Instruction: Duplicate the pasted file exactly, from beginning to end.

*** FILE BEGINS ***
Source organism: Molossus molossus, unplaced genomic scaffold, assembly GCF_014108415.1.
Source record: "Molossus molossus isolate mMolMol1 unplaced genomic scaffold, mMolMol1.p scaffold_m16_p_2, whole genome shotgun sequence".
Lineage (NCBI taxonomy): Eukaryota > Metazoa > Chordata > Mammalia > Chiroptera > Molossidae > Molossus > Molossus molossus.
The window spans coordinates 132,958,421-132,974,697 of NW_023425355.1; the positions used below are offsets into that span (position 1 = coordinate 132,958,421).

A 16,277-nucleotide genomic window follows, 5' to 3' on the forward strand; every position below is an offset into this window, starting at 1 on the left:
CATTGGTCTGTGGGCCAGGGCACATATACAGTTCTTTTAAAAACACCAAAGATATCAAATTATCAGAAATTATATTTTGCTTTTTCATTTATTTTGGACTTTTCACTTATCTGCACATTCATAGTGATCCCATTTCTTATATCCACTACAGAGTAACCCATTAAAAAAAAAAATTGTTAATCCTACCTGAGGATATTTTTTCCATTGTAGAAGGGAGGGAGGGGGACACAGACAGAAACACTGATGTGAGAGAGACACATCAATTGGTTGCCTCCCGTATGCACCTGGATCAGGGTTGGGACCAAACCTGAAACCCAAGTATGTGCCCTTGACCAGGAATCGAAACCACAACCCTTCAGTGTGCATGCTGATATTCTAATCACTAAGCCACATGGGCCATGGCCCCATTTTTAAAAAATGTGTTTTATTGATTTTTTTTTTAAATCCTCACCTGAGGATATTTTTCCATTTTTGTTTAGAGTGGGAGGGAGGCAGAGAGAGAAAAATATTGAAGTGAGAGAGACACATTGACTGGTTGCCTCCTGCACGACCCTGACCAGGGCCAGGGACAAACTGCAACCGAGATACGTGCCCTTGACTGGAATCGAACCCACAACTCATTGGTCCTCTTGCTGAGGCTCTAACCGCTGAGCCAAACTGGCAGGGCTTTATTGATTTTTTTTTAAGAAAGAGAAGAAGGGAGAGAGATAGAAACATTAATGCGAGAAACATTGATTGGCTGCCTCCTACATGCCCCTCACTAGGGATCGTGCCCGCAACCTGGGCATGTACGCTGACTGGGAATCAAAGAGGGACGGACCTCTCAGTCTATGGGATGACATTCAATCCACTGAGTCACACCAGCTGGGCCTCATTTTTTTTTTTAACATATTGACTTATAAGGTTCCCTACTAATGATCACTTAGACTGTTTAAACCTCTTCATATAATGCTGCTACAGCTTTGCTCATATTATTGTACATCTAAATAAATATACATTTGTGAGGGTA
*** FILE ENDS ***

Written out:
Source organism: Molossus molossus, unplaced genomic scaffold, assembly GCF_014108415.1.
Source record: "Molossus molossus isolate mMolMol1 unplaced genomic scaffold, mMolMol1.p scaffold_m16_p_2, whole genome shotgun sequence".
Lineage (NCBI taxonomy): Eukaryota > Metazoa > Chordata > Mammalia > Chiroptera > Molossidae > Molossus > Molossus molossus.
The window spans coordinates 132,958,421-132,974,697 of NW_023425355.1; the positions used below are offsets into that span (position 1 = coordinate 132,958,421).

A 16,277-nucleotide genomic window follows, 5' to 3' on the forward strand; every position below is an offset into this window, starting at 1 on the left:
CATTGGTCTGTGGGCCAGGGCACATATACAGTTCTTTTAAAAACACCAAAGATATCAAATTATCAGAAATTATATTTTGCTTTTTCATTTATTTTGGACTTTTCACTTATCTGCACATTCATAGTGATCCCATTTCTTATATCCACTACAGAGTAACCCATTAAAAAAAAAAATTGTTAATCCTACCTGAGGATATTTTTTCCATTGTAGAAGGGAGGGAGGGGGACACAGACAGAAACACTGATGTGAGAGAGACACATCAATTGGTTGCCTCCCGTATGCACCTGGATCAGGGTTGGGACCAAACCTGAAACCCAAGTATGTGCCCTTGACCAGGAATCGAAACCACAACCCTTCAGTGTGCATGCTGATATTCTAATCACTAAGCCACATGGGCCATGGCCCCATTTTTAAAAAATGTGTTTTATTGATTTTTTTTTTAAATCCTCACCTGAGGATATTTTTCCATTTTTGTTTAGAGTGGGAGGGAGGCAGAGAGAGAAAAATATTGAAGTGAGAGAGACACATTGACTGGTTGCCTCCTGCACGACCCTGACCAGGGCCAGGGACAAACTGCAACCGAGATACGTGCCCTTGACTGGAATCGAACCCACAACTCATTGGTCCTCTTGCTGAGGCTCTAACCGCTGAGCCAAACTGGCAGGGCTTTATTGATTTTTTTTTAAGAAAGAGAAGAAGGGAGAGAGATAGAAACATTAATGCGAGAAACATTGATTGGCTGCCTCCTACATGCCCCTCACTAGGGATCGTGCCCGCAACCTGGGCATGTACGCTGACTGGGAATCAAAGAGGGACGGACCTCTCAGTCTATGGGATGACATTCAATCCACTGAGTCACACCAGCTGGGCCTCATTTTTTTTTTTAACATATTGACTTATAAGGTTCCCTACTAATGATCACTTAGACTGTTTAAACCTCTTCATATAATGCTGCTACAGCTTTGCTCATATTATTGTACATCTAAATAAATATACATTTGTGAGGGTA